Last week, Statistics Canada (StatsCan) released results from the Canadian Health Measures Survey (CHMS), the most comprehensive study ever conducted in Canada to determine fitness levels. This study looked at Canadians’ health through their physical measurements, cardio-respiratory fitness, muskuloskeletal fitness, and their blood pressure over the past two decades. The results are staggering, but are they really suprising?
Send the kids outside to play
Since 1981, the youth aged 15-19 who had a waist circumference that put them at a high or increased risk for health problems more than tripled. For young adults aged 20-29, the percentage in this category more than quadrupled. More than 17% of children today are overweight, and 9% are obese. With the invention and subsequent popularity of the internet, video games, and reality television, this is nothing we’re not already aware of. But it’s definitely not something that should be ignored. This can lead to diabetes, heart attacks, and hypertension – even in children. Limit your child’s sedentary time and get them involved in physical activities – sign them up for a sport they like, ride your bikes together, or go swimming. Check out the children’s fitness directory from Help! We’ve Got Kids. for exercise programs in Toronto.
Canada is getting fatter
As for the adults, less than 38% of Canadians are at a healthy weight. About 1% are underweight, 37% are overweight, and 24% are obese. More men than women are overweight, but the obesity rate is fairly equal. The percentage of young adults whose body compositions were rated as “fair/needs improvement” rose fourfold among men over the past two decades, and sevenfold among women.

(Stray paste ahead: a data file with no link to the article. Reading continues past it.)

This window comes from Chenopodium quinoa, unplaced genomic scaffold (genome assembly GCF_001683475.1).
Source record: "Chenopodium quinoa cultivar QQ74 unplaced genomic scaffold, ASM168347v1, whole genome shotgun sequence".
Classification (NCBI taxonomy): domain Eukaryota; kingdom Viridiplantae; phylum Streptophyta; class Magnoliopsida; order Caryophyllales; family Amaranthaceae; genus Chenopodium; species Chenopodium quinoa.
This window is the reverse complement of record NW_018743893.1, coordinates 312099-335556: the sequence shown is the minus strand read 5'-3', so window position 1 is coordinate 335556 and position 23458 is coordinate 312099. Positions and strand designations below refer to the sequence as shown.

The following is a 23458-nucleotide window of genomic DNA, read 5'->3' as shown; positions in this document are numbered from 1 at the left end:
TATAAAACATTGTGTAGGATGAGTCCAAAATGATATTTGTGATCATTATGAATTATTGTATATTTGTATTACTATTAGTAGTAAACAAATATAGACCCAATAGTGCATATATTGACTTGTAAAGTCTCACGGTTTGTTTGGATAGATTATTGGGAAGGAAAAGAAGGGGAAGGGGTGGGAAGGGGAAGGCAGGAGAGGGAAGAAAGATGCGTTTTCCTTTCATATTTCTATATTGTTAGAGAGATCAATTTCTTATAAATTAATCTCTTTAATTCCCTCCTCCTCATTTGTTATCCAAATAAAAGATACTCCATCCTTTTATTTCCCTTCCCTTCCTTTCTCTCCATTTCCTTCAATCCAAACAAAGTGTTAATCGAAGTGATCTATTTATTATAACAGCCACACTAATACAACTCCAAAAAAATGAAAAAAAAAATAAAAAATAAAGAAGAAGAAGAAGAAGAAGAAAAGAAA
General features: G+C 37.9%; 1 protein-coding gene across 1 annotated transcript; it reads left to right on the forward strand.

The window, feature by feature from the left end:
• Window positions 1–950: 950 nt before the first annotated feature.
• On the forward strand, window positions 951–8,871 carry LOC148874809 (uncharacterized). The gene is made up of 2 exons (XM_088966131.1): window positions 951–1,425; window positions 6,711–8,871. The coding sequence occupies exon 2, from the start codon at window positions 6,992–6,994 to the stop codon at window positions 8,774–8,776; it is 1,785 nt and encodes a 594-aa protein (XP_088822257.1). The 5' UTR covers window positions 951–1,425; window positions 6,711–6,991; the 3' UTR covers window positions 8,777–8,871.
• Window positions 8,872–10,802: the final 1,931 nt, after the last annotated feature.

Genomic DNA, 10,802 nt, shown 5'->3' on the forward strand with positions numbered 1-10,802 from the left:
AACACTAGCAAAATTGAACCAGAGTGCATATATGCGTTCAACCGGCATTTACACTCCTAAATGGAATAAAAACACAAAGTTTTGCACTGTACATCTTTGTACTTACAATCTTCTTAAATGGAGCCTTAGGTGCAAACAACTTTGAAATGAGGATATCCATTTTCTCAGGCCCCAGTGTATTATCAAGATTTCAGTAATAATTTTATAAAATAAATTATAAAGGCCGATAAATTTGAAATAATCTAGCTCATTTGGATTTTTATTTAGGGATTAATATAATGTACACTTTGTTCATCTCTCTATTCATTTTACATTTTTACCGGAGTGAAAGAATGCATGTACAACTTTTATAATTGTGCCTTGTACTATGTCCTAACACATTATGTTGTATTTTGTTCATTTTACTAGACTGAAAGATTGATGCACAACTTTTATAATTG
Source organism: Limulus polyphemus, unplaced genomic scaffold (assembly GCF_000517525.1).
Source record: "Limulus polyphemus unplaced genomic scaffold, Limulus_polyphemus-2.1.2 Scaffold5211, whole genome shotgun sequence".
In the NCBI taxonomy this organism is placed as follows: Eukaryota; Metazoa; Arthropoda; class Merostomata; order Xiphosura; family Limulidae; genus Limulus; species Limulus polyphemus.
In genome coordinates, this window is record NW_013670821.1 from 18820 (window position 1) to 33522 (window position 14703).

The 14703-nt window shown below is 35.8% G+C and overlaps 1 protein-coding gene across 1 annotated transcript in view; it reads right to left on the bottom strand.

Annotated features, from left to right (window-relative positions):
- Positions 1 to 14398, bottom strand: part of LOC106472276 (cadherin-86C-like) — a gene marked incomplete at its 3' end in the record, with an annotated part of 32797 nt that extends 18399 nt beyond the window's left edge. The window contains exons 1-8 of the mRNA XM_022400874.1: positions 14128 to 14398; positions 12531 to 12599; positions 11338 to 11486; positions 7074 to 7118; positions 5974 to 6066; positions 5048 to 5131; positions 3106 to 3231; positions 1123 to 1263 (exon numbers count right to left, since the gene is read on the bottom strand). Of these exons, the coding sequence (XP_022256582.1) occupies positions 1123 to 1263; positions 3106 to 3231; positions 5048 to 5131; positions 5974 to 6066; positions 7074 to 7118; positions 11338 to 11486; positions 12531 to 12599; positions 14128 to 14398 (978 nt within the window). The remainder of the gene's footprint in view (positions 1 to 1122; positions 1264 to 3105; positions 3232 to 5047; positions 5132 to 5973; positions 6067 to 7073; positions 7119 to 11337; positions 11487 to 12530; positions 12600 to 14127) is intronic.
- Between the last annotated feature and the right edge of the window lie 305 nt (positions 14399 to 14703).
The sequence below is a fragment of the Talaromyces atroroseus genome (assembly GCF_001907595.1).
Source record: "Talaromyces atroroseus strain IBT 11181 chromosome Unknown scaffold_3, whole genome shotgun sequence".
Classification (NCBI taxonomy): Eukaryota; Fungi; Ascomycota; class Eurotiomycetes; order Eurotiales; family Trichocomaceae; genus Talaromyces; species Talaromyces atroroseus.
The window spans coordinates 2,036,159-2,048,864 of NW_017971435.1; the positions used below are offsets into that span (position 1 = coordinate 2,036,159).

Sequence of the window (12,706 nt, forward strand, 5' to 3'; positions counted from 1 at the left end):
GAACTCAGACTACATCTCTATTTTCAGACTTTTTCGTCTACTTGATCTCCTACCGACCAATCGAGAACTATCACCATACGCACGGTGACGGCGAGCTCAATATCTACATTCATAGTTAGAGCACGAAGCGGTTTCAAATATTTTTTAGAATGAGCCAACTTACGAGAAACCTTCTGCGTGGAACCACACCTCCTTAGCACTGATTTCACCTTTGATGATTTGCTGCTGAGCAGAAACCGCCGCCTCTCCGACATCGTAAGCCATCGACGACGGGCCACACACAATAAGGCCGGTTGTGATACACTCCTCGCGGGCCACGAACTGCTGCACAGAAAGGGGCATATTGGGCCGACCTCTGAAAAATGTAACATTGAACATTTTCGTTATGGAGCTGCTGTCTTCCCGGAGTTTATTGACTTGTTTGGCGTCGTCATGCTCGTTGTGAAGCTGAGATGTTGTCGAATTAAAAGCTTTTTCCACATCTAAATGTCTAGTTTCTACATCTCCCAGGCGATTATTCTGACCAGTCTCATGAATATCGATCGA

The good news
One good tidbit of health information came from this study: More than 90% of Canadian adults have acceptable blood pressure. Only 6.4% (less than 1.6 million people) have high blood pressure – but 3% of these people were completely unaware of this! This is significant because the study found that high blood pressure only gets worse with age, and according to the Heart and Stroke Foundation, is the number one risk factor for a stroke, and a major risk factor for heart disease.
What can you do?
Start now. Begin a new exercise program, even if it’s just going for a brisk walk every day. Find healthy recipes online and limit your trips to fast food restaurants.
And don’t forget to involve the whole family! Starting healthy habits with your kids will help them to continue living a long and healthy life.